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    Breathe Easily: Winter Asthma Advice

    People with asthma need extra TLC during cold and flu season. WebMD goes to the experts for advice on staying healthy all winter long.

    Your Winter Asthma Action Plan continued...

    The American Lung Association also advises patients to classify their peak flow meter readings and their symptoms into three zones -- and use them as a guide to determine how well your asthma is under control.

    The three zones are:

    • Green Zone: Peak flow reading of 80%-100% of your usual "personal best" peak flow reading. The green zone indicates good asthma control.
    • Yellow Zone: Peak flow reading of 50%-80% of your usual peak flow reading. This indicates that your asthma control is not optimal. You may or may not notice symptoms such as cough or wheezing. Your asthma needs to be addressed according to the asthma action plan set up by you and your doctor.
    • Red Zone: Peak flow reading of less than 50% of your usual reading. This indicates poor asthma control needing rescue medications. Make sure to follow your asthma plan regarding use of rescue drugs and seeking medical attention.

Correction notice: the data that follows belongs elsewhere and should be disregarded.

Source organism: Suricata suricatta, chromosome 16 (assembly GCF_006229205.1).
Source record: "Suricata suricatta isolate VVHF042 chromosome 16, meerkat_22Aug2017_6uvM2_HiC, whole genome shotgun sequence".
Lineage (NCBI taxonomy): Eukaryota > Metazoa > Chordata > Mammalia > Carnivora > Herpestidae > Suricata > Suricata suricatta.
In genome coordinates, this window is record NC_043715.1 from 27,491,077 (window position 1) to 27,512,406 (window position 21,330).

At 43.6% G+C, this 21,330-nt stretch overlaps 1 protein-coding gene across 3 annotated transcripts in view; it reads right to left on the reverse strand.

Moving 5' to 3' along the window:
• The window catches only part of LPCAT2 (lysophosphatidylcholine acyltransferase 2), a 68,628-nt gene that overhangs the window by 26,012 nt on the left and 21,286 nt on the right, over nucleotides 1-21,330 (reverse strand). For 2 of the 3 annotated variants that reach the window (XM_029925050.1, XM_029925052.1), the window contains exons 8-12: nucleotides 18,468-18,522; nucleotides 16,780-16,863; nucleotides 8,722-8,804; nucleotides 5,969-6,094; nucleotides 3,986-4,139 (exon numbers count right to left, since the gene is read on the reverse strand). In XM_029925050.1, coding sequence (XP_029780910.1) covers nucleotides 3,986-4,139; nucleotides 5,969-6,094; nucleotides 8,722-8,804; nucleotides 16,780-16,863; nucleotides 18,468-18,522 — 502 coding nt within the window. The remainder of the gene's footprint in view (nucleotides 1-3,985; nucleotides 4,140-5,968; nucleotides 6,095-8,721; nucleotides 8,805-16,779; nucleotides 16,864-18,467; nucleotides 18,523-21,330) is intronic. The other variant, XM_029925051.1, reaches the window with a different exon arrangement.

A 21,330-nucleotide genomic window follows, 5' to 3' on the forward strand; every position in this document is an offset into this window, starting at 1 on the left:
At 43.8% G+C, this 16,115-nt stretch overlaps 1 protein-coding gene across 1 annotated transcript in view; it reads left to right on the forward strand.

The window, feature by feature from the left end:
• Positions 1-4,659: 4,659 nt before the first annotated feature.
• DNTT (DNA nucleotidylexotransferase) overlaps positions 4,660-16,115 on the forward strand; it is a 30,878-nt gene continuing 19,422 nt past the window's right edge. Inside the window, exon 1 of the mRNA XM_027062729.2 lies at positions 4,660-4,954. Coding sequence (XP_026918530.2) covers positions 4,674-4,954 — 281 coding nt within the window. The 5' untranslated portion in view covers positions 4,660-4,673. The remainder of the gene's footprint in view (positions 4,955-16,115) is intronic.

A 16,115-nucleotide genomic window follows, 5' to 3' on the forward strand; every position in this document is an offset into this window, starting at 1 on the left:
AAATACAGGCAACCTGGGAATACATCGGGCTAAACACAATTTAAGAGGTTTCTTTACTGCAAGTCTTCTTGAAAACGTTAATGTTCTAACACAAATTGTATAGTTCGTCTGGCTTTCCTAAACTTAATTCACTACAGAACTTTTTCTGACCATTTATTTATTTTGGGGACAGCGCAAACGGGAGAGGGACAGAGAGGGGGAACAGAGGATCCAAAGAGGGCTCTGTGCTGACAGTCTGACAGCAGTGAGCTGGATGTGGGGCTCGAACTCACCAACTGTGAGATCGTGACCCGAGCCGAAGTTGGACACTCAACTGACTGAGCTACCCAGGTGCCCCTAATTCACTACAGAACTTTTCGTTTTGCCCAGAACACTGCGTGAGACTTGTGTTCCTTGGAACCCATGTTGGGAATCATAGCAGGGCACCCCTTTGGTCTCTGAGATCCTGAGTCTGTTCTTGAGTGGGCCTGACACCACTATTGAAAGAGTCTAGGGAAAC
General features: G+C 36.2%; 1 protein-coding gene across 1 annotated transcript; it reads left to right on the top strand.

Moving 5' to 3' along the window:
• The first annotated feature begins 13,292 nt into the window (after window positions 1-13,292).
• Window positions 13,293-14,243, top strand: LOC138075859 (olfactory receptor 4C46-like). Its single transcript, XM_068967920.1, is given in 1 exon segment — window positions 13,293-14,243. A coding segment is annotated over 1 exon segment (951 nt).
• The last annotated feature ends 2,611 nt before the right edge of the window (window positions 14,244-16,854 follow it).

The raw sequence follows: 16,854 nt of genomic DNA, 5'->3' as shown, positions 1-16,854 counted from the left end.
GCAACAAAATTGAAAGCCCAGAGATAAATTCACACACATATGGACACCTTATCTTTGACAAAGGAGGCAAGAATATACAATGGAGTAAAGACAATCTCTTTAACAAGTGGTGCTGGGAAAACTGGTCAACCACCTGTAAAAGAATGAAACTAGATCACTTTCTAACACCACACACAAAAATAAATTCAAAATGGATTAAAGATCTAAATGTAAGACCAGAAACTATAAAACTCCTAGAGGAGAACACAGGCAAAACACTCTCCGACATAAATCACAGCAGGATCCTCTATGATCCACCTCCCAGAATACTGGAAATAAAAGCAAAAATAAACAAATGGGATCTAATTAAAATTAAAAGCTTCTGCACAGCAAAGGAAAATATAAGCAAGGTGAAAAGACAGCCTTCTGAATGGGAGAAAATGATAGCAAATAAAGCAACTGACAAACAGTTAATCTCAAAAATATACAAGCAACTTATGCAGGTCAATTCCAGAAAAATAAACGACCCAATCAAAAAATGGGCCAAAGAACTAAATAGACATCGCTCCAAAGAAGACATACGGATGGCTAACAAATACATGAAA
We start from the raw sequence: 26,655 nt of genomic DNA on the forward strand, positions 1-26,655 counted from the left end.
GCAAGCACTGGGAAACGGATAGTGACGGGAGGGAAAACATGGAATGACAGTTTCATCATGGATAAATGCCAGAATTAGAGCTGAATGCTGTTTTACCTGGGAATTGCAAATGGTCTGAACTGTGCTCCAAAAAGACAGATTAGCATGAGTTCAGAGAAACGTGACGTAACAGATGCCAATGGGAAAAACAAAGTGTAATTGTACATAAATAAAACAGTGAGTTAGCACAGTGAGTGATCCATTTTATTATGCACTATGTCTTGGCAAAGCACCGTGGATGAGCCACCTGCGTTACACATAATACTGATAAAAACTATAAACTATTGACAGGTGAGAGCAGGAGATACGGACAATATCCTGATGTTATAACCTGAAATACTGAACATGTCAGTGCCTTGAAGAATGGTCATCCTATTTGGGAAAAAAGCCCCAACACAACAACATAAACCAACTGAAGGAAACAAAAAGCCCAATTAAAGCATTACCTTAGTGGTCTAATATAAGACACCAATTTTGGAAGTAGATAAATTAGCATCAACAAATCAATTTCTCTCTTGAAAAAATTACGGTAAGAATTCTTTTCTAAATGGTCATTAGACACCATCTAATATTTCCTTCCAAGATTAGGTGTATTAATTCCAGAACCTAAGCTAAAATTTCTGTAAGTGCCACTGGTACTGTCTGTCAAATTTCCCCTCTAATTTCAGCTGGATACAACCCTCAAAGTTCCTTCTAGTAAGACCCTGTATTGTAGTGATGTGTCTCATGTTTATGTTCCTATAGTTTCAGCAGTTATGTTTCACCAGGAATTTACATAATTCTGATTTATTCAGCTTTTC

Particularly during cold and flu season, the American Lung Association recommends that you strive to remain in the green zone and contact your doctor as soon as you begin dropping into the yellow zone.

    Asthma and Cold Medicines: What You Should Know

    If you do find yourself with a cold or the flu, there is an abundance of over-the-counter medications that can help. But experts advise asthma patients to take some extra precautions and talk to their doctor before deciding what treatment to use. The reason: some over-the-counter medications can be harmful.

    "Decongestants, for instance, can cause palpitations when used with bronchodilators [a standard asthma medication], and even anti-inflammatory drugs other than acetaminophen may cause additional asthma symptoms," says Horovitz.

    Field adds that you might want to avoid all cold medicines containing pseudoephedrine, a common ingredient in decongestants and multi-symptom products.

    "There are some studies to show it may dry out the passages, and though it's still a matter of debate, there is definitely some data showing that this effect may lead to a worsening of asthma symptoms," he says.

    Pharmacy professor Nick Popovitch, PhD, agrees. "When you have asthma, you don't want to use anything that could impact air passages in a negative way. You don't want to use any drug that has a drying effect, because hydration is key for controlling symptoms," says Popovitch, a professor of pharmacy administration and a department head at the University of Illinois at Chicago College of Pharmacy.

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